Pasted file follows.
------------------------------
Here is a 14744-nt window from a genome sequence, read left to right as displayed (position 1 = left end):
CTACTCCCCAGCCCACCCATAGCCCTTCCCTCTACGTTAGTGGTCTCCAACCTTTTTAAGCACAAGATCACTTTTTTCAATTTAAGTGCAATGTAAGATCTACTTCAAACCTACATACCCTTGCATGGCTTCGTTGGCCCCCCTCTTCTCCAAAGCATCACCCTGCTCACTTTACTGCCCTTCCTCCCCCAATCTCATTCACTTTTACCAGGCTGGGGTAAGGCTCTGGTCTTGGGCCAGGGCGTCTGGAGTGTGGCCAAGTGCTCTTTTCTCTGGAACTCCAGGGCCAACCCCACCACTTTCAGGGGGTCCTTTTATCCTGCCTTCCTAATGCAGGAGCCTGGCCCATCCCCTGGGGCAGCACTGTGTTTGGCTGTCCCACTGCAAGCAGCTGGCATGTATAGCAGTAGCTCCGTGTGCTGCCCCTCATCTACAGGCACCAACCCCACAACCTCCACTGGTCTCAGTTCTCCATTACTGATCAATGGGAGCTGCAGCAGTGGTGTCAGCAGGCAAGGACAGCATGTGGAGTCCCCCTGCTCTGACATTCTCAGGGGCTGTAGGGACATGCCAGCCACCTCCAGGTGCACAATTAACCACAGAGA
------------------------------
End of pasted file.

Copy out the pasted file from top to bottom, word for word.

Here is a 14744-nt window from a genome sequence, read left to right as displayed (position 1 = left end):
CTACTCCCCAGCCCACCCATAGCCCTTCCCTCTACGTTAGTGGTCTCCAACCTTTTTAAGCACAAGATCACTTTTTTCAATTTAAGTGCAATGTAAGATCTACTTCAAACCTACATACCCTTGCATGGCTTCGTTGGCCCCCCTCTTCTCCAAAGCATCACCCTGCTCACTTTACTGCCCTTCCTCCCCCAATCTCATTCACTTTTACCAGGCTGGGGTAAGGCTCTGGTCTTGGGCCAGGGCGTCTGGAGTGTGGCCAAGTGCTCTTTTCTCTGGAACTCCAGGGCCAACCCCACCACTTTCAGGGGGTCCTTTTATCCTGCCTTCCTAATGCAGGAGCCTGGCCCATCCCCTGGGGCAGCACTGTGTTTGGCTGTCCCACTGCAAGCAGCTGGCATGTATAGCAGTAGCTCCGTGTGCTGCCCCTCATCTACAGGCACCAACCCCACAACCTCCACTGGTCTCAGTTCTCCATTACTGATCAATGGGAGCTGCAGCAGTGGTGTCAGCAGGCAAGGACAGCATGTGGAGTCCCCCTGCTCTGACATTCTCAGGGGCTGTAGGGACATGCCAGCCACCTCCAGGTGCACAATTAACCACAGAGA